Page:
New Delhi, Nov. 9: The Kalaikunda air force station is for hire. Singapore’s air force has asked for use of its facilities and is negotiating a price with the Indian government.
The airbase is currently hosting contingents of the Indian and US air forces for the latest edition of the Cope India series of exercises. Outside its perimeter, Left supporters are protesting against India’s alleged military tie-up with the US.
Air Force Station Kalaikunda was built by the British for the Royal Indian Air Force in the Second World War. Through this year its facilities have been modernised and it is now upgraded to international standards and has the wherewithal to host crews from foreign air forces.
The Republic of Singapore Air Force (RSAF) used the Kalaikunda airbase for an exercise with the IAF last October.
That exercise, called Sindex ’04, was based out of Gwalior, the IAF’s bigger and probably more sophisticated airbase capable of hosting foreign crews. It was in Sindex ’04 that the IAF exercised with F-16 Fighting Falcons for the first time in the country.
But more than giving the IAF a foretaste of the F-16s, Sindex ’04 also provided the RSAF contingent with valuable space to exercise in. The island nation and city-state has a hinterland that is only a fraction of India’s. That does not afford its modern air force the airspace to conduct drills and manoeuvres of combat aircraft.
Such exercises need a lot of airspace. The IAF’s Sukhoi 30 Mki, MiG 29 and Jaguars and the USAF's F-16 CJ Fighting Falcons currently engaged in Cope India are flying from the new tarmac and runway of Kalaikunda ' just 130 km west of Calcutta ' and are using Indian airspace over the Bay of Bengal and also over the hinterland.
Kalaikunda is close not only to the Bay of Bengal but also to a field firing range for mock ground-attack raids.
Kalaikunda ' called KKD in the air force ' is home to the Eastern Air Command’s 5th wing. It has a stellar role in the country’s military history and was the home base of the last squadron of Hunter aircraft. Now it is the home base of the MiG 27 fighter aircraft. The Pakistan Air Force claimed to have bombed it during the 1971 war.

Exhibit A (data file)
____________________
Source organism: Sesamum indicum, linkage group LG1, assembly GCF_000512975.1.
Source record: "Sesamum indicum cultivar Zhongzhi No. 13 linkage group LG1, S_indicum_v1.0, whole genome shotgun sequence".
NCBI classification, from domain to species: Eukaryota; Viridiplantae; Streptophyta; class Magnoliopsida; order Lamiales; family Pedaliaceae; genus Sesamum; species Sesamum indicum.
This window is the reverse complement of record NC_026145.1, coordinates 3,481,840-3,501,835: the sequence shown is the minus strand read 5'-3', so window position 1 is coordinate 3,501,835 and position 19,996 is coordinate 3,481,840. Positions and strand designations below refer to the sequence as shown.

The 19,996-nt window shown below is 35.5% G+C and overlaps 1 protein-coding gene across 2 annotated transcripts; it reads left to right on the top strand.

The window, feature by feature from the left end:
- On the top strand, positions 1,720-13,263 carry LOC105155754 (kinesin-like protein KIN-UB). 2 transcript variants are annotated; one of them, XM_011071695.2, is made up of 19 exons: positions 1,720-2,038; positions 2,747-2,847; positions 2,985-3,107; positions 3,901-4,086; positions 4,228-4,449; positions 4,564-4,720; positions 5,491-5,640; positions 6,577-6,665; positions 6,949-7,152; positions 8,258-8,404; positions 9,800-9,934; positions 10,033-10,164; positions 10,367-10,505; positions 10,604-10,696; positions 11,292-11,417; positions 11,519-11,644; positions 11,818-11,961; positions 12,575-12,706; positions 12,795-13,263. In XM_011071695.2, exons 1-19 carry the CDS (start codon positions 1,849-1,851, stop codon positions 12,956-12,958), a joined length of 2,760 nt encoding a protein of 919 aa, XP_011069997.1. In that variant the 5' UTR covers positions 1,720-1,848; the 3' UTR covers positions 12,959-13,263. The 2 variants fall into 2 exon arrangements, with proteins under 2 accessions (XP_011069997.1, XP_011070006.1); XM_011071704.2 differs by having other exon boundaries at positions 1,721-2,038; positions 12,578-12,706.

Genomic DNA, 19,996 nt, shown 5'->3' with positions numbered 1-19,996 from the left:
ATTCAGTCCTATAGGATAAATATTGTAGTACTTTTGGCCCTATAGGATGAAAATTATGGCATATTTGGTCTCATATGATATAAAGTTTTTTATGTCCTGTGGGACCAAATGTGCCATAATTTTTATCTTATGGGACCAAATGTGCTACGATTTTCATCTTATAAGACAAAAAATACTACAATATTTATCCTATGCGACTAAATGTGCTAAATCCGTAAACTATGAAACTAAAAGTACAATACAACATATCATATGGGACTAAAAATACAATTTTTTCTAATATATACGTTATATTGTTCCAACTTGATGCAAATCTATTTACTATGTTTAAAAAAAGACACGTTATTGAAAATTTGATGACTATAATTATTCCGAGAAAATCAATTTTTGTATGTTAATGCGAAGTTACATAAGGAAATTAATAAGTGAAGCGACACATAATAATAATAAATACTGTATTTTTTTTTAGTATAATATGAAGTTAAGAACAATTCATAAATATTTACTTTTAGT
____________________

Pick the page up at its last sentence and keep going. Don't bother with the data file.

The airbase has camouflaged hangars ' a feature that marks many military establishments.
During the Second World War, the British established several such airbases in the eastern region to conduct raids against advancing Japanese and also for operations to transport aid to parts of China.
Eastern and northeastern India have a number of abandoned airfields built by the British. Kalaikunda was never allowed to run into ruin.
Upgraded facilities in KKD now include state-of-the-art navigational aids, a new tarmac, a freshly laid runway and billets for the crew.
Specially built air-conditioned billets are being used for the first time to host the American pilots, technicians and engineers of the F-16 fighter aircraft and the E-3 Sentry Awacs that have flown in from their bases in Misawa and Kadena in Japan.
KKD can also accommodate a large number of aircraft. Most of the work to upgrade KKD was done by the Military Engineering Services (MES), a wing of the army that caters to all three armed forces.
So impressed was the Singapore Air Force with the potential of Kalaikunda after Sindex ’04 that they made the offer to use it and pay for the facilities.
The Singapore Air Force has also offered to bear the cost of such exercises that are meant essentially to train their own crews but will also give the Indian Air Force the experience that is necessary to hone skills of pilots.
For the Indian Air Force, such a deal will also mean opening up a revenue stream.